Friday, April 30, 2010

Commerce Clause Challenge to Renewable Portfolio Standards

TransCanada Power Marketing Ltd. is suing the Commonwealth of Massachusetts under the Commerce Clause and 42 U.S.C. § 1983 for declaratory and injunctive relief and damages for facially discriminating against out-of-state renewable energy sources.

According to its April 16, 2010 complaint, TransCanada Power Marketing is a power marketing company that purchases electricity wholesale and sells it to distribution utilities and retail customers in the northeastern U.S., and it is affiliated with other corporations that generate power in the northeastern U.S., Arizona, and Canada. It is also licensed to supply retail electricity in Massachusetts. TransCanada Power Marketing is an indirect wholly owned subsidiary of TransCanada Corporation, a company that develops and operates energy infrastructure in Canada and the U.S.

The thrust of TransCanada's complaint in this lawsuit is that Massachusetts has statutes and regulations that explicitly favor in-state renewable energy generation to the detriment of out-of-state renewable generation, and that the Massachusetts laws therefore harm TransCanada, and, more generally, will harm the efficient, economic development of renewable energy resources in the region and the country.

Massachusetts has a renewable portfolio standard (RPS), which mandates that every retail electric supplier in the state provide a certain minimum percentage of its power from renewable energy sources. The RPS can be satisfied in part by purchasing renewable energy certificates (RECs) from renewable sources. Buying a REC is essentially buying the renewable aspect of renewable energy, without purchasing the actual energy. Thus, RECs allow Massachusetts utilities to meet the RPS requirements without necessarily changing the sources they use to supply power to customers - a utility can still purchase power from non-renewable sources, but meet the RPS by purchasing RECs from a renewable source. According to TransCanada's complaint in this lawsuit, until recently, utilities could meet the RPS requirements by purchasing all of the renewable power and/or RECs from renewable sources located in other states. But in 2008, the Massachusetts Legislature mandated that each utility must meet a portion of its RPS requirement from "new on-site renewable energy generating sources located in the Commonwealth," and the Legislature gave the Department of Energy Resources (DOER) the authority to "specify that a certain percentage of these requirements shall be met through energy generated from a specific technology or fuel type." Mass. Gen. Laws ch. 25A, § 11F(g). DOER has since exercised its statutory authority and now requires that utilities must purchase a portion of their RECs from solar generation that is located within Massachusetts. 225 C.M.R. 14.05.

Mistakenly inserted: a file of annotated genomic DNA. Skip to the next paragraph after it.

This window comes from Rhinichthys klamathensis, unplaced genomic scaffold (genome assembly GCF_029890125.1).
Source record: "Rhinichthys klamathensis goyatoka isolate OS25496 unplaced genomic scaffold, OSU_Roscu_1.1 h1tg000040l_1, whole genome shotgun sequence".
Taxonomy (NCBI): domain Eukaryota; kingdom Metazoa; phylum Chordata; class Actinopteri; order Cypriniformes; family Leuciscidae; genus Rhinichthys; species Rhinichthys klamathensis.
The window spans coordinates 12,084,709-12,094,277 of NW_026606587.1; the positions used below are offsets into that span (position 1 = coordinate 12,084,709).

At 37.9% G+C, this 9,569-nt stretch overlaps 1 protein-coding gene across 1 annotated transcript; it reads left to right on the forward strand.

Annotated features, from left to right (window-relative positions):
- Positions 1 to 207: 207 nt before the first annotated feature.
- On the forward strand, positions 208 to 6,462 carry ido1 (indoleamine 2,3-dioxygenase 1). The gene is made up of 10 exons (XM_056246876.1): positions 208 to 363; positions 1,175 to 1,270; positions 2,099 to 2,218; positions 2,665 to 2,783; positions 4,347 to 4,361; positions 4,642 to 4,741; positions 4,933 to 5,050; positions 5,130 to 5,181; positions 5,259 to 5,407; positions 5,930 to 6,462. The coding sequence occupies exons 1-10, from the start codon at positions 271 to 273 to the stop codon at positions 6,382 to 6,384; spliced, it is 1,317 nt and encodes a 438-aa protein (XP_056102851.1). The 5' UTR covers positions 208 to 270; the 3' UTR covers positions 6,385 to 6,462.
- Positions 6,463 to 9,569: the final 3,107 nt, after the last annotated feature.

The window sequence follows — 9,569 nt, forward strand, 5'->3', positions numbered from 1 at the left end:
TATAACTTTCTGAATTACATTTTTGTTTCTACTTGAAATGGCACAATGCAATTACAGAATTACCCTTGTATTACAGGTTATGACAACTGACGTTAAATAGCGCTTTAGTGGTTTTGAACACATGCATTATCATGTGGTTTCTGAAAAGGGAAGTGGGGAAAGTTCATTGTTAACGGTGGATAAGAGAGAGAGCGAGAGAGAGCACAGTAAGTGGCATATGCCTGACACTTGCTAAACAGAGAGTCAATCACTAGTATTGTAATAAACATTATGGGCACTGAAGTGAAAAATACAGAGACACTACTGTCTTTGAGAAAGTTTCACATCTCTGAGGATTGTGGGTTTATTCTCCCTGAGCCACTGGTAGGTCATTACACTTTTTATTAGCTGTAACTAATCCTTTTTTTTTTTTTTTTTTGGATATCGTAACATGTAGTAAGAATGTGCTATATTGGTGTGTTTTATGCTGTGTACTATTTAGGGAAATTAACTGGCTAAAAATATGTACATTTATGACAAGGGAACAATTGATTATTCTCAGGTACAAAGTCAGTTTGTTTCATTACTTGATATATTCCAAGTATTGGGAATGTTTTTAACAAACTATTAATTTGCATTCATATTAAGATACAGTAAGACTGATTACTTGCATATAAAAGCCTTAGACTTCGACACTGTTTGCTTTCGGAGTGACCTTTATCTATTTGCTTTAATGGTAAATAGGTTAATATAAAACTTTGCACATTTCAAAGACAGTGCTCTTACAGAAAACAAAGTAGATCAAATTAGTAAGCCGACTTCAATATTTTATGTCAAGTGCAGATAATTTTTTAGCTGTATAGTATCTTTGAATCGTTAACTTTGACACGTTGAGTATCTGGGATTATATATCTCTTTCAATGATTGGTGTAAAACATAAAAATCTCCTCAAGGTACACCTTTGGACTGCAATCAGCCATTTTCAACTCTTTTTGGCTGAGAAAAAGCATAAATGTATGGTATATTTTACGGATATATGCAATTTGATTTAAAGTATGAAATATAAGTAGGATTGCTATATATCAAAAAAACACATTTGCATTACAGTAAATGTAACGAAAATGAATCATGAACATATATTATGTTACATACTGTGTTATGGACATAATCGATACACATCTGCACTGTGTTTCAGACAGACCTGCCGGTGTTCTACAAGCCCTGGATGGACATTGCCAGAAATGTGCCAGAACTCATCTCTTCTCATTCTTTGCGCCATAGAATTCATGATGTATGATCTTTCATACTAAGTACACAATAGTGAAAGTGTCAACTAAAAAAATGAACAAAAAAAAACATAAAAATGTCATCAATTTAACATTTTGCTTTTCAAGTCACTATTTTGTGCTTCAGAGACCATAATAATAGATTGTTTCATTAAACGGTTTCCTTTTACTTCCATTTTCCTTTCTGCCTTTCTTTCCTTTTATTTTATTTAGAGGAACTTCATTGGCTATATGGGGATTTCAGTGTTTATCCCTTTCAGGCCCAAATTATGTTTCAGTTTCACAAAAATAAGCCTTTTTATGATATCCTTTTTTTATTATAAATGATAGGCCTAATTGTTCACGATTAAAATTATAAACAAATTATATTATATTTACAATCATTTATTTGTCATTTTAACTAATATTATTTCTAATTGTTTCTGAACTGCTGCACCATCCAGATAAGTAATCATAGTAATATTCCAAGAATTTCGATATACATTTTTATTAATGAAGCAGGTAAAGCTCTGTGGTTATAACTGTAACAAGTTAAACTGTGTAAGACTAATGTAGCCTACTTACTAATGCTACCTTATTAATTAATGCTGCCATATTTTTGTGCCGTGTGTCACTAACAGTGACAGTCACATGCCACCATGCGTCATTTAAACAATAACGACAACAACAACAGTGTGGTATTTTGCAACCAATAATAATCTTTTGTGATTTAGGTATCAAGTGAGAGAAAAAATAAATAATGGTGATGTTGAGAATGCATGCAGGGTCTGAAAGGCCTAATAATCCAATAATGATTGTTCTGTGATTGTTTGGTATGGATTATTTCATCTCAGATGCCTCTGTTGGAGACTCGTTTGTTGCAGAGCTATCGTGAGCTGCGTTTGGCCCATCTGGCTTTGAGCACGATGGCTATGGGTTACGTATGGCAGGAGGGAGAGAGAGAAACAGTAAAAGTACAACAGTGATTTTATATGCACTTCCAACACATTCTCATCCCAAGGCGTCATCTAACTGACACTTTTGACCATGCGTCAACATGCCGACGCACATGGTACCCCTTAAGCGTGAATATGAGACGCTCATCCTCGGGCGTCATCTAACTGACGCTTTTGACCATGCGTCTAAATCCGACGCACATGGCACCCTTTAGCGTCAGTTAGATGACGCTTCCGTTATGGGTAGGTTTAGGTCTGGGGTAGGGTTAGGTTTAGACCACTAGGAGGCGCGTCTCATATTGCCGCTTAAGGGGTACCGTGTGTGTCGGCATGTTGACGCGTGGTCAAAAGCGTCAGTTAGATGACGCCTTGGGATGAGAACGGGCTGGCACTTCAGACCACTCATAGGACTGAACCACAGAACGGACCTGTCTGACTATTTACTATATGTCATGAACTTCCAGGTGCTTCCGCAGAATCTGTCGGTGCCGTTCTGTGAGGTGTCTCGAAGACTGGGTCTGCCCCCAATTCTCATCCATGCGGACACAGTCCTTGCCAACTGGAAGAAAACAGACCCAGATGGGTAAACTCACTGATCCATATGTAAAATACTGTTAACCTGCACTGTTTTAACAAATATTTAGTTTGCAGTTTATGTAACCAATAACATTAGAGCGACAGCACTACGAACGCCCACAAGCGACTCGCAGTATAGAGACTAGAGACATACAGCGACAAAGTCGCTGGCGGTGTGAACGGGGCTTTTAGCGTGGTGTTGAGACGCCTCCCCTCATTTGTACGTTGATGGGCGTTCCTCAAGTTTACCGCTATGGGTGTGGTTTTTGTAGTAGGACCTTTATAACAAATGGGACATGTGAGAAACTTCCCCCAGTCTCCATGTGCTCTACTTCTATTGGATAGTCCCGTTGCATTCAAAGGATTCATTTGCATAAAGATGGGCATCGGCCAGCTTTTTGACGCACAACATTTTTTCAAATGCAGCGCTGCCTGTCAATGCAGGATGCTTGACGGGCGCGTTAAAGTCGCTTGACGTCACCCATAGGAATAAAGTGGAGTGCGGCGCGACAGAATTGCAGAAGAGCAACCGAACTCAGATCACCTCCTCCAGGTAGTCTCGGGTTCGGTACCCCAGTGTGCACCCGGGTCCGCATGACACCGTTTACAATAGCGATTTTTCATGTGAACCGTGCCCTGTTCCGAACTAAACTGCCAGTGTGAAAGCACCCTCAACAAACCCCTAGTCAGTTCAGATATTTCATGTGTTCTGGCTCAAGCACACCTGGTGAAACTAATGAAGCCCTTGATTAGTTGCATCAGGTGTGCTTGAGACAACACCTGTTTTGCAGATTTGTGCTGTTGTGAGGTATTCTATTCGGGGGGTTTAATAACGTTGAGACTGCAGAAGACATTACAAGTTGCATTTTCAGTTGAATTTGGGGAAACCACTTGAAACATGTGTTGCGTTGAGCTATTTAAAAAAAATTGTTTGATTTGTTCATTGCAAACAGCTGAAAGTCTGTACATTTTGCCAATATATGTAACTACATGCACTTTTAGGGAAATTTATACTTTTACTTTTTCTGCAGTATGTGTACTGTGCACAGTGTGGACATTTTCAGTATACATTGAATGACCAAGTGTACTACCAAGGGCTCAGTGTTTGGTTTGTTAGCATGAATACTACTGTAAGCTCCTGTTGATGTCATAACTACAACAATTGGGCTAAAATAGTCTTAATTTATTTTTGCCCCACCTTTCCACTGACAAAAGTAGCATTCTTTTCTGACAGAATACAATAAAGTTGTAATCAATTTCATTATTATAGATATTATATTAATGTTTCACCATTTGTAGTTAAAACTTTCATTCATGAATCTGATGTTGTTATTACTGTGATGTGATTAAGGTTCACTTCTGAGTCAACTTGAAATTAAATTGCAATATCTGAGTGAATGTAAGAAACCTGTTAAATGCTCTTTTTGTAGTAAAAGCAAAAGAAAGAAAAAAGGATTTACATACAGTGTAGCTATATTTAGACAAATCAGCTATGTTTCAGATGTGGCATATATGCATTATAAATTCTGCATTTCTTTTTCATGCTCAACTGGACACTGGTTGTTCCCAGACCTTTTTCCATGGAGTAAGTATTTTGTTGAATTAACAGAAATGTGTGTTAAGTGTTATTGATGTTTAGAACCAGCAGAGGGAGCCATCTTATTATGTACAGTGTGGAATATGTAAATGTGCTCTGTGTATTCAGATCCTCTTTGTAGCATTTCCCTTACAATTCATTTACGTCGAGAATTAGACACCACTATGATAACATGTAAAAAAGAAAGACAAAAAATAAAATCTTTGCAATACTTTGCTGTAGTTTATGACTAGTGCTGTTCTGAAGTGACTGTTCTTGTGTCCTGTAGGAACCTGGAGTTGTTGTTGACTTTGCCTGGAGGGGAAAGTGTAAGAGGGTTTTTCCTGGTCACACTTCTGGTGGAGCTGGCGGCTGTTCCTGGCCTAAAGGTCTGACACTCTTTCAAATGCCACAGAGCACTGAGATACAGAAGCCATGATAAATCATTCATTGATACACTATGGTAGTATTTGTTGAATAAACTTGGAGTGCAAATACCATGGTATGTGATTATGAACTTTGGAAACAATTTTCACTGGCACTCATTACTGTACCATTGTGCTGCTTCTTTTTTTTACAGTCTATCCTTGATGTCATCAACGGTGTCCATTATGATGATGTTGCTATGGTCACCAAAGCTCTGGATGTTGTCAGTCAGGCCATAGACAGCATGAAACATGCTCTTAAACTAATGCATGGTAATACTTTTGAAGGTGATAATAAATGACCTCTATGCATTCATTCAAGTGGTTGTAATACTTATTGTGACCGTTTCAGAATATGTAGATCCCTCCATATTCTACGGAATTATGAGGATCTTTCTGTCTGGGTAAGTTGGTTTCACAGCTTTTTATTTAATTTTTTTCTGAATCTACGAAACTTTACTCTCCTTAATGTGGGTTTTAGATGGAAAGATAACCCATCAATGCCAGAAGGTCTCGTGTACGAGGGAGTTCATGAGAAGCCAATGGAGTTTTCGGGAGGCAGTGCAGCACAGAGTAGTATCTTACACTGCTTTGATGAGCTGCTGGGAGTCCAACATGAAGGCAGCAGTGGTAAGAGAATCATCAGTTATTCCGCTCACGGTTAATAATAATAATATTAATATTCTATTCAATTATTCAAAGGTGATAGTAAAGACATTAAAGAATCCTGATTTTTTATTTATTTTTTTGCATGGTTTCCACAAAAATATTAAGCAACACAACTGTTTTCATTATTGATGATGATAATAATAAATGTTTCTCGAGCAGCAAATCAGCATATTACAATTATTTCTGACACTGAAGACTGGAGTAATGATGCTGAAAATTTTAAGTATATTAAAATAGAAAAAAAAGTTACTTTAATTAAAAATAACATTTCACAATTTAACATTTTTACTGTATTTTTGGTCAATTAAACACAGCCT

In addition to the RPS, Massachusetts recently enacted a law requiring retail electric providers ("distribution companies") to solicit bids for long-term electricity contracts from renewable electricity generators who are located within the Commonwealth. The law states that, beginning July 1, 2009, distribution companies must, within 5 years, solicit proposals for long-term contracts from in-state renewable energy generators at least two times. If the distribution companies receive "reasonable proposals," they must "enter into cost-effective long-term contracts to facilitate the financing of renewable energy generation within the jurisdictional boundaries of the Commonwealth." Green Communities Act, Section 83 (2008). TransCanada is claiming that both of these provisions of Massachusetts law - the RPS and solar REC requirements and the requirement to solicit bids for long-term contracts from in-state renewable energy generators - facially discriminate against out-of-state renewable energy sources in violation of the Commerce Clause. Additionally, the company seems to be crafting an argument that Massachusetts knew that these programs violated the Commerce Clause.

In its complaint, TransCanada cites a guide published by the National Asssociation of Regulatory Utility Commissioners in 2001 that notes that if states limit RPS-type standards to in-state resources, they should “expect invalidation” of those standards under the Commerce Clause. Further, the complaint cites a 2008 memo issued by DOER in which the agency recognizes that “restrictions on commerce that discriminate based on location face strict scrutiny” and that such regulations can survive such scrutiny only when there are “no other means to advance a legitimate local interest.” The company is asking the Federal District Court for the District of Massachusetts to permanently enjoin Massachusetts from enforcing the provisions of the Solar REC regulation and the long-term contract statute, and it is seeking damages and attorney's fees for the harm that TransCanada has incurred as a result of these programs.

According to the federal court's docket, all answers are due in this lawsuit on May 11, 2010.

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